7 Family Connections

by admin on October 14, 2011

Like many new immigrants of that era the Binghams relied on family connections in the U.S. to sponsor them for citizenship.  In this case Ida Dunwell Bingham, Harold’s wife, discovered a cousin in Rockford, Illinois, named Robert Keye and a half-brother to her father, a half-uncle, if you will, named Edward Dunwell.  Edward lived in Oakland, California.

When Samuel Dunwell fled England he left behind a very pregnant Elizabeth Binney Cooper.  When the boy was born she named him Samuel Dunwell, Jr., somehow hoping that Samuel would come back to England and claim the child he left behind.  That, of course, never happened and Samuel ended up marrying a Denver socialite.  She bore him not one, but two sons, Edward and Charles.  The American Dunwells lived a good life in the growing town of Lake Neccudah, Colorado.

Ida Dunwell grew up with stories about her grandfather in America.  By their very nature these stories were of a scoundrel who bedded her grandmother while promising marriage only to dash away when the “bun was in the oven.”  Still she dreamed that someday she, too, would live in America.  Over the years stories circulated back to England about Samuel; He had died in a mining accident, he had struck it rich in gold, he had been shot to death by a jealous husband.  All seemed highly plausible.  One thing was for sure there were no shortages of Samuel Dunwell stories.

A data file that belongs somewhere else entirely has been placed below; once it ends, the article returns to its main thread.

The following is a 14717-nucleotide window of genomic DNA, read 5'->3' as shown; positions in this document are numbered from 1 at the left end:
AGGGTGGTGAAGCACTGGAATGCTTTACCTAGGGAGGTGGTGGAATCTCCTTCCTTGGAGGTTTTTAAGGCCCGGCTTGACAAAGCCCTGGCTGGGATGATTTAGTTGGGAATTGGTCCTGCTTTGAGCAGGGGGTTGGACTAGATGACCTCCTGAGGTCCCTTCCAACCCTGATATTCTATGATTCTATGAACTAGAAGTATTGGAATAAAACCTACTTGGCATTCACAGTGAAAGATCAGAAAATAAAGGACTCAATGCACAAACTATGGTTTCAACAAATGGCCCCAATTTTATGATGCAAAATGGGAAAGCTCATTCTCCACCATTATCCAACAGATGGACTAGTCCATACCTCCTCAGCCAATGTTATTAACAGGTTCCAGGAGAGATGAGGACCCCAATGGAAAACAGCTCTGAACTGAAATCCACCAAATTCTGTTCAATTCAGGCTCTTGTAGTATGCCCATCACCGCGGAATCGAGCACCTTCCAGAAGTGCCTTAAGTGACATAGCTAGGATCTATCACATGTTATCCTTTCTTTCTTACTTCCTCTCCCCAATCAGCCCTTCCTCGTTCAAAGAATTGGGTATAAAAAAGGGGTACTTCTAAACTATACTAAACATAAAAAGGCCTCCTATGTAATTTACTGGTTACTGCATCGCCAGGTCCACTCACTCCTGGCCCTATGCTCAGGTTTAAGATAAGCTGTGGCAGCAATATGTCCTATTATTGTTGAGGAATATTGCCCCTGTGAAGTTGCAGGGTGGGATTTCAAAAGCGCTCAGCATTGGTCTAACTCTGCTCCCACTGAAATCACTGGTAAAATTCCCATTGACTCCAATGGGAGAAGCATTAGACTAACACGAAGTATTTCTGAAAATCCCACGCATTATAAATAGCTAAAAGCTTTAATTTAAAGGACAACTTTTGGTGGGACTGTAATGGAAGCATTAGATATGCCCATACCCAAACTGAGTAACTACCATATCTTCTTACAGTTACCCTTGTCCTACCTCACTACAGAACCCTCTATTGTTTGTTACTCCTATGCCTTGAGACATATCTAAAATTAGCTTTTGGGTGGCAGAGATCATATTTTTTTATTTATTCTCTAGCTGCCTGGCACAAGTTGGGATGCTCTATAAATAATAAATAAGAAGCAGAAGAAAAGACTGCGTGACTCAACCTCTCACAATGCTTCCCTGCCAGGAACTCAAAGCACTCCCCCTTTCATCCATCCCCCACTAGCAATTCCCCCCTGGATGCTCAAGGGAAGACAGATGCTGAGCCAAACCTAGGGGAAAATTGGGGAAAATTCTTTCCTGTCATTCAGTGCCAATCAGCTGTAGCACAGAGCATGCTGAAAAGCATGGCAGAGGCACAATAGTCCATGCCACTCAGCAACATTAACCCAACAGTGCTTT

After 18 months of trying, the United States finally granted entrance visas to Harold Bingham and his family.  But times were hard in the U.S. also.  And resentment was strong for anyone who came here and took away a scarce American job.  That is precisely why the entrance visa specifically called for Ida’s relatives to be financially responsible for them until Harold was gainfully employed.  Ida had tracked down her second cousin Robert Keye in Rockford, Illinois, and through great determined research had found Edward Dunwell, her half-uncle, living in Oakland, California.  Edward Dunwell and Robert Keye had agreed to sponsor the Binghams for entry visas.

Upon  arrival in New York, through Ellis Island, Ida Bingham made contact with her uncle Edward in California to arrange transportation to their new home.  The cross-country journey seemed endless and included a stop in Rockford to visit cousin Robert Keye.  Following a short stay it was time to continue on to California, where Edward had promised to find them lodging and a job for Harold.  With not much more than the clothes on their backs and a dream in their hearts the Binghams trudged Westward.  But life still had misfortune in store for the new immigrant arrivals.

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